CPC Plant Profile: Na Pali Rockwort
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Plant Profile

Na Pali Rockwort (Nototrichium divaricatum)

Closeup of infloresrences. Notice the spreading habit. Photo Credit: K. Wood
  • Global Rank: G1 - Critically Imperiled
  • Legal Status: N/A
  • Family: Amaranthaceae
  • State: HI
  • Nature Serve ID: 157057
  • Date Inducted in National Collection: 09/29/2022

There are three Nototrichium species endemic to Hawaii, one is endangered, one is apparently secure, and N. divaricatum is listed as a species of concern. This particular species, N. divaricatum, is a shrub that can grow up to 50 centimeters (20 in) tall. The leaves of N. divaricatum are silver-white, and their flowers are tinged purple (New York Botanical Garden [NYBG] 2002). N. divaricatum differs from other species of the genus by its compound, branched inflorescences with divaricate (spreading apart) branches and shorter spikes, 5 to 20 millimeters long with 8 to 30 flowers per spike (Herbst & Wagner 1999).

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Nature Serve Biotics
  • 05/02/2017

Nototrichium divaricatum is endemic to three valleys on the northwestern side of Kauai Island, Hawaii. The species possibly numbers fewer than 3,000 plants. It is threatened primarily by the large number of feral goats destroying the native vegetation of these valleys. Additional threats include feral pigs, invasive alien plants, and landslides.

  • 01/01/2010

Threats to N. divaricatum include goats, Erigeron karvinskianus (daisy fleabane), Rubus argutus (Florida prickly blackberry), Lantana camara (lantana), Kalanchoe pinnata (air plant), and land slides.

  • 01/01/2010

Number of Populations: 3 (USFWS 2001) Number of plants: >1200 (USFWS 2001)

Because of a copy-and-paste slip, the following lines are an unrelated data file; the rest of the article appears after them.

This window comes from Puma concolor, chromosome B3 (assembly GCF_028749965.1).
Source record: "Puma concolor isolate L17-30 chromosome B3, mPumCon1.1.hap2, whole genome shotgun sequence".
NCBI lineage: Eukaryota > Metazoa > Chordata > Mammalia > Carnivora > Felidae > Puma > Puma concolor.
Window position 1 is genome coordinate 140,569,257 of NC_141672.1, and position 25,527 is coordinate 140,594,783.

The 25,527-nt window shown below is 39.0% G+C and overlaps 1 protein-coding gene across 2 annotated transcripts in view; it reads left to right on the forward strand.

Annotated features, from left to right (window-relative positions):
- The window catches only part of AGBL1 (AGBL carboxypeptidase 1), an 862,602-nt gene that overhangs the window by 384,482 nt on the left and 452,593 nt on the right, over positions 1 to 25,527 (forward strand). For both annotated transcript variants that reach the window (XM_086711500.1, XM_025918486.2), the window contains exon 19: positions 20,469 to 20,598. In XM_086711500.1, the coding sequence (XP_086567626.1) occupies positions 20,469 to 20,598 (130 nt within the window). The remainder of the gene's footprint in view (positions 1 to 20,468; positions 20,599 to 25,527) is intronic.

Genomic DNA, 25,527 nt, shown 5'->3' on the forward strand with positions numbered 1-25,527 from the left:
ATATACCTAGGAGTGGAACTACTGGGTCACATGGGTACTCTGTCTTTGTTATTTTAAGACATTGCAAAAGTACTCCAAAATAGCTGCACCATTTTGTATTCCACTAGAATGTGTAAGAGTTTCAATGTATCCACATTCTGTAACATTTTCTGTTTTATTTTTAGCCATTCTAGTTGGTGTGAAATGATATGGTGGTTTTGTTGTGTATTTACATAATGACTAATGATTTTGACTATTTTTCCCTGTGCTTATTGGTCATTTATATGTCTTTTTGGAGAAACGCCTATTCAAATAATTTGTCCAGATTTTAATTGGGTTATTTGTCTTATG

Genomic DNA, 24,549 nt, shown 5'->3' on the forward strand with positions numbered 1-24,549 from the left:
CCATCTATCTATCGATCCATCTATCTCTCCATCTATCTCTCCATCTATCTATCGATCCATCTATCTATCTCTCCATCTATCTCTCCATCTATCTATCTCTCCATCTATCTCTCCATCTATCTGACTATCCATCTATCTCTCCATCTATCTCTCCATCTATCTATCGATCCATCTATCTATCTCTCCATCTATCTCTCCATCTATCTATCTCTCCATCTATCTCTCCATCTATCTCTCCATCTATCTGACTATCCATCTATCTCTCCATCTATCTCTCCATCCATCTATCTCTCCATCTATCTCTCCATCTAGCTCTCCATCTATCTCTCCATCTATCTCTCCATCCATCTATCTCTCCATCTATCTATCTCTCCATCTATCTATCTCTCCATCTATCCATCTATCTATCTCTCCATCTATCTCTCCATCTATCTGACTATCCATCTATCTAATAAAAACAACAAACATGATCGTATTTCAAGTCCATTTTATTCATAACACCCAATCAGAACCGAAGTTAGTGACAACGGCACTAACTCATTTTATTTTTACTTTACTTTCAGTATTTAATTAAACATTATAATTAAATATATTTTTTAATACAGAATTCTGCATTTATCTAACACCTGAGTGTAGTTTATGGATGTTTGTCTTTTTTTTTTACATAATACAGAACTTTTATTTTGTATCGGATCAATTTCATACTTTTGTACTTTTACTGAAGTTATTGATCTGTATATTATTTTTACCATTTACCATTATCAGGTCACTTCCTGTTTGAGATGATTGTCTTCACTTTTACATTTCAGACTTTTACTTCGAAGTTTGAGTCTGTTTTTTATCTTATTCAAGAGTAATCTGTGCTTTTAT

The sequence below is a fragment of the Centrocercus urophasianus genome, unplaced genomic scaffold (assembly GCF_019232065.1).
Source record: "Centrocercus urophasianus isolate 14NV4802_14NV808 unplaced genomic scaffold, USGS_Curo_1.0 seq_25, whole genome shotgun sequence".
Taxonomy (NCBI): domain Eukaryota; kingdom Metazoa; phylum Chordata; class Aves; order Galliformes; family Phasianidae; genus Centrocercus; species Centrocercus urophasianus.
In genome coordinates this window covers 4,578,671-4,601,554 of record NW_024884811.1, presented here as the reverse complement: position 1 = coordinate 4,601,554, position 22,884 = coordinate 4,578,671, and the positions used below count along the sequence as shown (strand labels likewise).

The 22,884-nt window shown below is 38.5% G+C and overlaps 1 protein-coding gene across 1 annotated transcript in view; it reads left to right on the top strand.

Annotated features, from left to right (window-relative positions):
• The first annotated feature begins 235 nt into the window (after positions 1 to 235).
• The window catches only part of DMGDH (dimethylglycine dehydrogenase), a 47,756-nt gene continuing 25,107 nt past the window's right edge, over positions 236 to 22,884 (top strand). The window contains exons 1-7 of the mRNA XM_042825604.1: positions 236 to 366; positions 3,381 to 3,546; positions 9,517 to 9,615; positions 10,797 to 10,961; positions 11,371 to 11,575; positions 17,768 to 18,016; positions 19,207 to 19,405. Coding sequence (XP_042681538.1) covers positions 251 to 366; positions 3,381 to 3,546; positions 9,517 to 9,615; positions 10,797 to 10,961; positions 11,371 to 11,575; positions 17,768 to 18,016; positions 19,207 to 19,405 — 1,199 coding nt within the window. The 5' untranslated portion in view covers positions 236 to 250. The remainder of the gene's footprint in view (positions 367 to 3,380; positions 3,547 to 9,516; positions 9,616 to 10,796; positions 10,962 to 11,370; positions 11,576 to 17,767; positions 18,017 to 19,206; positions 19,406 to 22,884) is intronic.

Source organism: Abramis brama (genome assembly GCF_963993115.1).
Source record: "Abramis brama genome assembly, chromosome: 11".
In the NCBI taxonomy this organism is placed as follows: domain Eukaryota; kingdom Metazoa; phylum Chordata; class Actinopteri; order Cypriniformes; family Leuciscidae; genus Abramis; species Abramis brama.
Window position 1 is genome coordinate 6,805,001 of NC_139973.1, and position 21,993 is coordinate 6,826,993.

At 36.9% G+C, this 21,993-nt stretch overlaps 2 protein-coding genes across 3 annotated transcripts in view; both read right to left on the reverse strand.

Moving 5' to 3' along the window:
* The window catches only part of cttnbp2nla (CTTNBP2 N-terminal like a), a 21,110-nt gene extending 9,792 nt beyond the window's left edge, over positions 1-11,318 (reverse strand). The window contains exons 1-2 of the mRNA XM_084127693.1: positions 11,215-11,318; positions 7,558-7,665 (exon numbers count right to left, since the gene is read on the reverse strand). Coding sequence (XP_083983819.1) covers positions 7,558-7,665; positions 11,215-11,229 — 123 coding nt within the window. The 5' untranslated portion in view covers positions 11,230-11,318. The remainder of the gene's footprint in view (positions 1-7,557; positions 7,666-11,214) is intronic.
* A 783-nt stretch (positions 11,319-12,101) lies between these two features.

• 01/01/2010

None known.

  • 01/01/2010

The National Tropical Botanical Garden (NTBG) currently has ex situ holdings of seeds in its seed bank, which represents all three populations.

  • 01/01/2010

1. Secure all wild populations through habitat management. 2. Map genetic diversity in the surviving populations of N. divaricatum. 3. Test the influence of weeding and fencing on populations of N. divaricatum. 4. Conduct pollination biology and reproductive studies. Recommendations derived from M.H. Chapin and M. Maunder.

  • 01/01/2010

1. Establish secure ex situ stocks with full founder representation. 2. Develop proper horticultural protocols and pest management for N. divaricatum. 3. Survey ex situ holdings and conduct molecular finger printing of N. divaricatum. Recommendations derived from M.H. Chapin and M. Maunder.


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Taxon Nototrichium divaricatum
Authority Lorence
Family Amaranthaceae
CPC Number 15860
ITIS 565323
Common Names kuluI | Na Pali rockwort
Associated Scientific Names Nototrichium divaricatum
Distribution N. divaricatum is endemic to three valleys on the northwestern part of Kauai (NatureServe 2001).
State Rank
State State Rank
Hawaii S1

N. divaricatum is found on precipitous slopes with small pockets of forest and vertical cliffs. They are located at approximately 600 to 1100 meters (2,000 to 3,600 ft) elevation (Herbst & Wagner 1999).Associated species of N. divaricatum include P. mannii (manns bluegrass), Stenogyne campanulata (no common name [NCN]), Lysimachia glutinosa (NCN), Melicope pallida (alani), Nototrichium sp. nov. (Kului), Daubutia sp. (naenae), Acacia koa (koa), Dryopteris unidentata (NCN), Coprosma sp. (pilo), Vaccinium dentataum (NCN), Lipochaeta sp. (nehe), Wilkesia sp. (iliau), Lobelia niihauensis (oha), Chamaesyce sp. (akoko), and Exocarpus sp. (heau).

Ecological Relationships

N. divaricatum is wind pollinated with seeds that are bird dispersed (Sakai et al. 1995).

Common Name Name in Text Association Type Source InteractionID
Lead Institution State Reintroduction Type Year of First Outplanting

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